Up to 140 water agencies in California may purchase solar energy pumping systems to alleviate the current energy crisis in that state.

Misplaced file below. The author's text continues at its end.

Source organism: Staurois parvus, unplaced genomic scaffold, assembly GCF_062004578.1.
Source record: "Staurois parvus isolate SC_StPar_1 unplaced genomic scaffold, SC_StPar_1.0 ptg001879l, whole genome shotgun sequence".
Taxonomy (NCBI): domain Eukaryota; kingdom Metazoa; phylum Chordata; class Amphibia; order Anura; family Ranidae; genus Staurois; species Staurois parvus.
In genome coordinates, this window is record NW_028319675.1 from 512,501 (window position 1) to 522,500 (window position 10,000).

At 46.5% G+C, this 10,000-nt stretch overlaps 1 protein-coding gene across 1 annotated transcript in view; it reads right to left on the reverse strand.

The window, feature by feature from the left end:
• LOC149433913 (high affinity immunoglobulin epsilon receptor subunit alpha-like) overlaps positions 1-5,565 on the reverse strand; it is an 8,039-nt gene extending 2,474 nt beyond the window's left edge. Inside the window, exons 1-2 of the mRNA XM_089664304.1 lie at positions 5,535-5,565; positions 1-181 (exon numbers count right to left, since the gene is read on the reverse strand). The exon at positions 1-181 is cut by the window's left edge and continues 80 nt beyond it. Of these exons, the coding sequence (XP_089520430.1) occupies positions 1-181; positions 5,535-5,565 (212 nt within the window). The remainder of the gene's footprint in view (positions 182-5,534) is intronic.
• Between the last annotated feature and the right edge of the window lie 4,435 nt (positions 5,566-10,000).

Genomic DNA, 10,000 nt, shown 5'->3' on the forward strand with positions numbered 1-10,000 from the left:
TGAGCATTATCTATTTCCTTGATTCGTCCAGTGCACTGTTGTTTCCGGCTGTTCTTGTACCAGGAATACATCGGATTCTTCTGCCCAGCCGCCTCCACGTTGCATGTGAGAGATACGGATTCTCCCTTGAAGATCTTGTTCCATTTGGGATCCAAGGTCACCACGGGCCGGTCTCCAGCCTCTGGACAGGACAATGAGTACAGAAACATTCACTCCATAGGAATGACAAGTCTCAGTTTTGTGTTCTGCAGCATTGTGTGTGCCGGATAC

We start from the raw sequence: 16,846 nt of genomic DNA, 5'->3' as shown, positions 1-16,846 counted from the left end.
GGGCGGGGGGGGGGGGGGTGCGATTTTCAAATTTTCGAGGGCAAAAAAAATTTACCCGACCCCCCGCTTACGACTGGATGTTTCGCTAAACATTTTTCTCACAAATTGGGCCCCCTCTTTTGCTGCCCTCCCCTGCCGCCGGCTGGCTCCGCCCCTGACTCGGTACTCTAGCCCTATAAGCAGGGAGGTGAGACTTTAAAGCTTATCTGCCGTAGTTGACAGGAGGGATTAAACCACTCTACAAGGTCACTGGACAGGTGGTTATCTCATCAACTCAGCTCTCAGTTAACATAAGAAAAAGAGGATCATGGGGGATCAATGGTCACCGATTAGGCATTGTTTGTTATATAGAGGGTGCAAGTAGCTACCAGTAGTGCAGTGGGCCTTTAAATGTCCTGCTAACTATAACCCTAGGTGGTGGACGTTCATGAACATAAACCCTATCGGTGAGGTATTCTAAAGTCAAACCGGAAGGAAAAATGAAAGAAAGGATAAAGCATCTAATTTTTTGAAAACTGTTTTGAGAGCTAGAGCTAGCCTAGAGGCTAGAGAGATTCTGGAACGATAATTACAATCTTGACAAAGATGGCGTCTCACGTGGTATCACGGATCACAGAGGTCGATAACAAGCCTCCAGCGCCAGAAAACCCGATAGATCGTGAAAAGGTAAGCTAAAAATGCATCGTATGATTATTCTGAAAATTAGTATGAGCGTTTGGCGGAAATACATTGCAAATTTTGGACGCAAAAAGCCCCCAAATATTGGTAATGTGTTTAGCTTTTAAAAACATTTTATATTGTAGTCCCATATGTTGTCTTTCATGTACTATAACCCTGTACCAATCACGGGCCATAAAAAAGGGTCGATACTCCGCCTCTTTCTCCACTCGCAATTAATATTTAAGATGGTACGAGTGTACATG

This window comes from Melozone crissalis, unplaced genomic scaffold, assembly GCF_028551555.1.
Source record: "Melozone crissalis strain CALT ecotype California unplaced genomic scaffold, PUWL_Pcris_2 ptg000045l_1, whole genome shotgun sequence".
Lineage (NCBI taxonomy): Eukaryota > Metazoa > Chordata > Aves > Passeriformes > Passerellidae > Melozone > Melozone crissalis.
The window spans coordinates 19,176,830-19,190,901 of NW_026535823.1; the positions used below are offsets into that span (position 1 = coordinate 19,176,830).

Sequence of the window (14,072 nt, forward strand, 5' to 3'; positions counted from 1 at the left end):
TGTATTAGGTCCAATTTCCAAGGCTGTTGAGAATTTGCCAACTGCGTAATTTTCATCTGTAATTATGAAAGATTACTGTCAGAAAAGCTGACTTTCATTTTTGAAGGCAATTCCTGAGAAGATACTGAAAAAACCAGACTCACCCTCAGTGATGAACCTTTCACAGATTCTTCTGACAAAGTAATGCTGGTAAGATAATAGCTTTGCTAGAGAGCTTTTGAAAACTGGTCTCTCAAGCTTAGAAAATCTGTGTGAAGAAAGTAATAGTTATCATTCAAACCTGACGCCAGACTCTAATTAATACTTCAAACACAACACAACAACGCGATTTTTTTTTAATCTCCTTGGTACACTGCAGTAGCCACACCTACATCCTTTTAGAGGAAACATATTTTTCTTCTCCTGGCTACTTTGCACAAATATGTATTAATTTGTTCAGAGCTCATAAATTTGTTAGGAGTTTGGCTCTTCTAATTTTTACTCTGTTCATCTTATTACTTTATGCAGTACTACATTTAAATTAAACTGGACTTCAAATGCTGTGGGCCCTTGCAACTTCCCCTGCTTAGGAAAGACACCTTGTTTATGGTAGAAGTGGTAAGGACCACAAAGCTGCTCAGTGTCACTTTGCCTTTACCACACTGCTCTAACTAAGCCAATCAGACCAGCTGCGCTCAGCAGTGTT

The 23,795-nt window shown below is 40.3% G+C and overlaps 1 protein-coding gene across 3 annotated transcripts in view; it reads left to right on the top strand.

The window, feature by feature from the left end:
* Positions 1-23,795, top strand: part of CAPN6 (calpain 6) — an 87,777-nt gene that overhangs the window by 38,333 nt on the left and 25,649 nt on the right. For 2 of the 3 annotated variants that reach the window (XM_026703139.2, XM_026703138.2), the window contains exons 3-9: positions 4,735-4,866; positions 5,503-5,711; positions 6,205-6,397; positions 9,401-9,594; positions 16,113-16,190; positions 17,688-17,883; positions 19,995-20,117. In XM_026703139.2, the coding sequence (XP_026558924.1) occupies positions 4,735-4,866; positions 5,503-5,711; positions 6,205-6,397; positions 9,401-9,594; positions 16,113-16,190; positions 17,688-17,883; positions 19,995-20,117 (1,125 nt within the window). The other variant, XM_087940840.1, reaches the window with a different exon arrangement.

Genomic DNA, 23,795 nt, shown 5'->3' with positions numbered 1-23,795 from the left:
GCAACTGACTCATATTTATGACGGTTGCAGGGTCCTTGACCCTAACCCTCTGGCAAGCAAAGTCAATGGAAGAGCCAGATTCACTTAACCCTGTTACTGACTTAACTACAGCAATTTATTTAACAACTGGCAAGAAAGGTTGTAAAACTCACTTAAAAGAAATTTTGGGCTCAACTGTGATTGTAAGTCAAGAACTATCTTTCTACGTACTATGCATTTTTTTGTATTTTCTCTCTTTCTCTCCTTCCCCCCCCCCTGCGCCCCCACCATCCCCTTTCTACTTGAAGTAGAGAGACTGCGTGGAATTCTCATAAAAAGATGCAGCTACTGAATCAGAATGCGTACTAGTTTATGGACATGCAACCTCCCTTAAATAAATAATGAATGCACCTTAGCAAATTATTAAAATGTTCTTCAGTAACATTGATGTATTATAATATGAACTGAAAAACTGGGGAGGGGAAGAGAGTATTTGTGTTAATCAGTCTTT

SACRAMENTO, California – The Association of California Water Agencies – Utility Service Agency (ACWA-USA) will help its members to purchase photovoltaic systems and microturbine generators from two companies. “The deals we’re announcing will go a long way toward insulating our member water agencies from the price and supply volatility that’s rocking California’s power market,” says president Ed Horton. “It will be part of a larger solution, not just for the current crisis but also in the long term.” The first deal allows member agencies to contract with Solar Depot to purchase PV units at a 30 percent discount off retail price. The units require 150 square feet per kilowatt installed, and will generate electricity for 14 cents per kWh with a lifespan of 20 years. The second deal for microturbines is with Harza Energy, which will supply 30 and 60 kW microturbines at a discount price of $22,000 to $26,000 per 30 kW unit. The capacity of the units falls below the size that requires local air board permits. Water pumping is the single most significant user of electricity in the state, using 5 percent of the state’s peak load and seven percent of the total electricity usage in California,” explains Horton. “Electricity costs compose between 20 and 80 percent of a water utility’s total operating budget.” “Energy is the greatest cost behind delivering clean, affordable water,” he says. “Fortunately, the deals announced today are innovative ways to continue doing that amid very uncertain circumstances. We anticipate great success with our members’ microturbine and photovoltaic programs.” ACWA’s 438 public agency members are responsible for 90 percent of the water delivered in California. ACWA-USA is a joint powers authority established in 1996 to pool water agency demands for utility services such as electricity and natural gas.